Are Good Christians Always “Happy”?

In Romans 9:2 the Apostle Paul made a statement which might surprise many people. He wrote: “I have great sorrow, and unceasing grief in my heart.”  This is not a light or passing sentiment. Notice the two adjectives he employs: “great” sorrow, and “unceasing” grief.  It is a deep and continual pain he is describing.  What is the source of this unrelenting emotion? 

In :3 Paul explains the cause of these feelings. He says it is: “for the sake of my brethren …” who are lost and do not know Jesus Christ as their Savior.  Paul had such a concern for the lost state of his own countrymen that he lived with a continual burden for them.

This is so contrary to what many people are taught about “Christianity”: that God will make you happy, get “drama” out of your life so you can enjoy it, etc. But here in Romans we find a man who is quite possibly the most godly person who ever lived, other than Jesus Christ, and he has this “unceasing grief”.

Perhaps, contrary to all we’ve heard and been taught all these years, the measure of a godly person is not how “happy” they are all the time, but how unceasingly sorrowful, as they bear in their souls the burdens of the lost and hurting individuals around them. Those who do so are in good company: they are like Paul, and most importantly, they are like Jesus Christ Himself. Those who do not feel deeply the spiritual burdens of others cannot claim to be like Him who was characterized as “a man of sorrows.”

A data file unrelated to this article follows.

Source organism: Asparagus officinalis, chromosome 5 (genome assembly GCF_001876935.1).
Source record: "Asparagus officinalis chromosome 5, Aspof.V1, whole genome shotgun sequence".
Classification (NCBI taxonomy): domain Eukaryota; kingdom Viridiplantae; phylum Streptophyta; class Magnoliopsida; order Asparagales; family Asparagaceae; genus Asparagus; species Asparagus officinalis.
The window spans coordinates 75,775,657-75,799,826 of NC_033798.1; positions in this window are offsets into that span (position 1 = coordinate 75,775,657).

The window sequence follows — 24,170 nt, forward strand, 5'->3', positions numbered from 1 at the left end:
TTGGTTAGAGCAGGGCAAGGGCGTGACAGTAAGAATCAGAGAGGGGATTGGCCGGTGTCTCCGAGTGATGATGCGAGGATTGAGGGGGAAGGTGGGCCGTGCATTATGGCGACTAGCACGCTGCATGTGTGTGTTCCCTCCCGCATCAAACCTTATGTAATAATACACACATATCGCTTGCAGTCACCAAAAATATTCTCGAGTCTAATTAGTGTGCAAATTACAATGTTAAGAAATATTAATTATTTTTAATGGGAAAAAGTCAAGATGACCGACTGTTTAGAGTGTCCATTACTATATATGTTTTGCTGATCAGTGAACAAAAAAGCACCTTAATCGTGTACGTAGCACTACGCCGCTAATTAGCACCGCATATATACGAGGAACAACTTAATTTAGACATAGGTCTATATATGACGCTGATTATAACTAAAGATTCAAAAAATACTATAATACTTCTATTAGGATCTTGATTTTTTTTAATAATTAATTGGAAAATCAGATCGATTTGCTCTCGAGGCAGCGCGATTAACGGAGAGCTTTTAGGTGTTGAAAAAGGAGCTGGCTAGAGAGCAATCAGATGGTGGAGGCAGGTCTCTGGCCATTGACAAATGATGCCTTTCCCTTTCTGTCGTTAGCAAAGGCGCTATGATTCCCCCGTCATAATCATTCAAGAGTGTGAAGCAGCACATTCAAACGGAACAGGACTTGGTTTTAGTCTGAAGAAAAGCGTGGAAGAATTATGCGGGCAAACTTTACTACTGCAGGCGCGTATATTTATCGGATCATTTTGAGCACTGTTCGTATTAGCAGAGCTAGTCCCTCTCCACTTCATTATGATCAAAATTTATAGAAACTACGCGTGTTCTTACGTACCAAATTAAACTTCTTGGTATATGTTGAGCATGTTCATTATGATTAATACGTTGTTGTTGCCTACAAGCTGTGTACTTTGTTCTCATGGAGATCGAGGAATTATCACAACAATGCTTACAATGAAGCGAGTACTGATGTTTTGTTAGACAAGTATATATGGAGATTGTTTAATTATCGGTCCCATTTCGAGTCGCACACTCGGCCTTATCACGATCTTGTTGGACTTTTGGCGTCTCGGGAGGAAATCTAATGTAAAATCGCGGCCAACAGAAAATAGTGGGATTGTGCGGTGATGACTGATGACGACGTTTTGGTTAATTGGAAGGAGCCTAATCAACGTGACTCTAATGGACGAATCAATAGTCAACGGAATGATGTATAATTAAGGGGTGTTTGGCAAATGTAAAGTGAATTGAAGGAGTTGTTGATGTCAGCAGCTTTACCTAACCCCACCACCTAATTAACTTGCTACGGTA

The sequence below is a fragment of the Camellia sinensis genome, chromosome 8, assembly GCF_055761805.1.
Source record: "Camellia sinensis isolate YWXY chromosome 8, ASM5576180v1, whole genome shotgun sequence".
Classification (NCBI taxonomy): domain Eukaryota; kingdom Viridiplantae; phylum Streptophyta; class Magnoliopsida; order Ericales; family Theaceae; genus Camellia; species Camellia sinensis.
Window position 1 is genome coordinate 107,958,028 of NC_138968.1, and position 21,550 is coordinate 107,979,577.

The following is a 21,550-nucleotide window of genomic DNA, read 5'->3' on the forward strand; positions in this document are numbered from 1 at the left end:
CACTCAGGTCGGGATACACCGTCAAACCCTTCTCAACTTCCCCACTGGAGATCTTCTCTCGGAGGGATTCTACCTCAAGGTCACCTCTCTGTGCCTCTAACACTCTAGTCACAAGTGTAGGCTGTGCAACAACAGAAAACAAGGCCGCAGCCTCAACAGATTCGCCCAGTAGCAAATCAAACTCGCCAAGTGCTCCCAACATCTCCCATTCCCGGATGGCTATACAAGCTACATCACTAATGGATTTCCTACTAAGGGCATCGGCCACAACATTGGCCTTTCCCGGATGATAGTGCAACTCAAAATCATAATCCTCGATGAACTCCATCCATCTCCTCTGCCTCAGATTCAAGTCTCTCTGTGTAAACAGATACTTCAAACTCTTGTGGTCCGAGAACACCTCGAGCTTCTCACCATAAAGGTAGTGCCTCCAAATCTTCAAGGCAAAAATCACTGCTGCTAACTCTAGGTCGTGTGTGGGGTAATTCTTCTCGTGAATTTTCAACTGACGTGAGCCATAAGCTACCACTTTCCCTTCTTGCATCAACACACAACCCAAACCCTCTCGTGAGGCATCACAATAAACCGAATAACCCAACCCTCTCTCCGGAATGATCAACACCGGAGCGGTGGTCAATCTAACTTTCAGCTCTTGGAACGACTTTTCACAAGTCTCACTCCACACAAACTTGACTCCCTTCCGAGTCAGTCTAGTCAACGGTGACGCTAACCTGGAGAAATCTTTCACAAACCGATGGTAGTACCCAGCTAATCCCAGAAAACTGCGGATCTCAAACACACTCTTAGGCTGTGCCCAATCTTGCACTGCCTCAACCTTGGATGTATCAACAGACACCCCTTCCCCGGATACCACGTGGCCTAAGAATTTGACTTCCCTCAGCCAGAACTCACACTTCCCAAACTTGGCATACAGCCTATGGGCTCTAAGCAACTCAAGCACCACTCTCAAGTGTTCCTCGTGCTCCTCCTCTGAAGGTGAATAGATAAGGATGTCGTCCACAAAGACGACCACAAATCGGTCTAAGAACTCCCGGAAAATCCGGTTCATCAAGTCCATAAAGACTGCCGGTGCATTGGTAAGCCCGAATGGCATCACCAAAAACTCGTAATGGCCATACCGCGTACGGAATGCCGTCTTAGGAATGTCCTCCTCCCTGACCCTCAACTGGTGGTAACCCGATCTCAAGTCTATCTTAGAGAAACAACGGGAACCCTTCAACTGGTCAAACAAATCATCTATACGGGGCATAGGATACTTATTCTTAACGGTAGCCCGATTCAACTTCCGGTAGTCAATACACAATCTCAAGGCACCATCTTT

Thus the greatest Christian you know may not be the one who is always “happy”.  He may be the one who, like Paul, has an “unceasing grief” in his heart for the needs of those around him.

About Shawn Thomas

My blog,, features the text of my sermons, book reviews, family life experiences -- as well as a brief overview of the Lifeway "Explore the Bible" lesson for Southern Baptist Sunday School teachers.
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2 Responses to Are Good Christians Always “Happy”?

  1. Augury Harbinger says:

    Happiness comes and goes; it is when deep inner Joy departs, that we know something is wrong. As in your excellent example here.

    I do not subscribe to the marshmallow, feelgood Christianity at all. It is just fake.

  2. Pingback: Don’t Harden Your Heart | From guestwriters

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